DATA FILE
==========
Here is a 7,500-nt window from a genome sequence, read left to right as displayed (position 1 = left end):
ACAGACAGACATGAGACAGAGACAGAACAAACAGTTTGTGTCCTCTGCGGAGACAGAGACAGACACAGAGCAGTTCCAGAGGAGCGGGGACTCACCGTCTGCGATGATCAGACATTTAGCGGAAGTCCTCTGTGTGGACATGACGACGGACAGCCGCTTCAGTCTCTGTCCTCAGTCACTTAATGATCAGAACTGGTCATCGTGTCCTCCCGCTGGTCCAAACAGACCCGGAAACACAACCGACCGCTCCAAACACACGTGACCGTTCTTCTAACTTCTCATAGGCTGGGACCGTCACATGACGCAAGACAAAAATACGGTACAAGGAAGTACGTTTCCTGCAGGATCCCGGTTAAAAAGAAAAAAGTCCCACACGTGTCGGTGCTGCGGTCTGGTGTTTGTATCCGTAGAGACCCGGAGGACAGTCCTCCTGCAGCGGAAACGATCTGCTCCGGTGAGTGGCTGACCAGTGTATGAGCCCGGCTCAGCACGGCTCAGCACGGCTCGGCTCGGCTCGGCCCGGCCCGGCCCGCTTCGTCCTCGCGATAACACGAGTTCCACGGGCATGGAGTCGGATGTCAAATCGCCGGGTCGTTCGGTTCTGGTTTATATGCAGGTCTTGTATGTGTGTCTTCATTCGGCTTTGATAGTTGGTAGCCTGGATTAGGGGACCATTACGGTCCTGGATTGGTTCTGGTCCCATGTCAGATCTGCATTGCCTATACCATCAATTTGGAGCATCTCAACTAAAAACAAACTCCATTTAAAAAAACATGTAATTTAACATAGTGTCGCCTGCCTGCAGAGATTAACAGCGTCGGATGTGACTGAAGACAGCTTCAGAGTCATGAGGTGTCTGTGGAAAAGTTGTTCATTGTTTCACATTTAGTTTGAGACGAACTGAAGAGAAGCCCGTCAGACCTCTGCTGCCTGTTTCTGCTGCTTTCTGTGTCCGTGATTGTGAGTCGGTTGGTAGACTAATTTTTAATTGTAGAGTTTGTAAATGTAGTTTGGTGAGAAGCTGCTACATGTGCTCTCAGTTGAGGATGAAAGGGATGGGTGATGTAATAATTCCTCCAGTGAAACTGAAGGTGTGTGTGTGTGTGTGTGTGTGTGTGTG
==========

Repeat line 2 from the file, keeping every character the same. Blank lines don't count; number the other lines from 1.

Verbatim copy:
ACAGACAGACATGAGACAGAGACAGAACAAACAGTTTGTGTCCTCTGCGGAGACAGAGACAGACACAGAGCAGTTCCAGAGGAGCGGGGACTCACCGTCTGCGATGATCAGACATTTAGCGGAAGTCCTCTGTGTGGACATGACGACGGACAGCCGCTTCAGTCTCTGTCCTCAGTCACTTAATGATCAGAACTGGTCATCGTGTCCTCCCGCTGGTCCAAACAGACCCGGAAACACAACCGACCGCTCCAAACACACGTGACCGTTCTTCTAACTTCTCATAGGCTGGGACCGTCACATGACGCAAGACAAAAATACGGTACAAGGAAGTACGTTTCCTGCAGGATCCCGGTTAAAAAGAAAAAAGTCCCACACGTGTCGGTGCTGCGGTCTGGTGTTTGTATCCGTAGAGACCCGGAGGACAGTCCTCCTGCAGCGGAAACGATCTGCTCCGGTGAGTGGCTGACCAGTGTATGAGCCCGGCTCAGCACGGCTCAGCACGGCTCGGCTCGGCTCGGCCCGGCCCGGCCCGCTTCGTCCTCGCGATAACACGAGTTCCACGGGCATGGAGTCGGATGTCAAATCGCCGGGTCGTTCGGTTCTGGTTTATATGCAGGTCTTGTATGTGTGTCTTCATTCGGCTTTGATAGTTGGTAGCCTGGATTAGGGGACCATTACGGTCCTGGATTGGTTCTGGTCCCATGTCAGATCTGCATTGCCTATACCATCAATTTGGAGCATCTCAACTAAAAACAAACTCCATTTAAAAAAACATGTAATTTAACATAGTGTCGCCTGCCTGCAGAGATTAACAGCGTCGGATGTGACTGAAGACAGCTTCAGAGTCATGAGGTGTCTGTGGAAAAGTTGTTCATTGTTTCACATTTAGTTTGAGACGAACTGAAGAGAAGCCCGTCAGACCTCTGCTGCCTGTTTCTGCTGCTTTCTGTGTCCGTGATTGTGAGTCGGTTGGTAGACTAATTTTTAATTGTAGAGTTTGTAAATGTAGTTTGGTGAGAAGCTGCTACATGTGCTCTCAGTTGAGGATGAAAGGGATGGGTGATGTAATAATTCCTCCAGTGAAACTGAAGGTGTGTGTGTGTGTGTGTGTGTGTGTGTG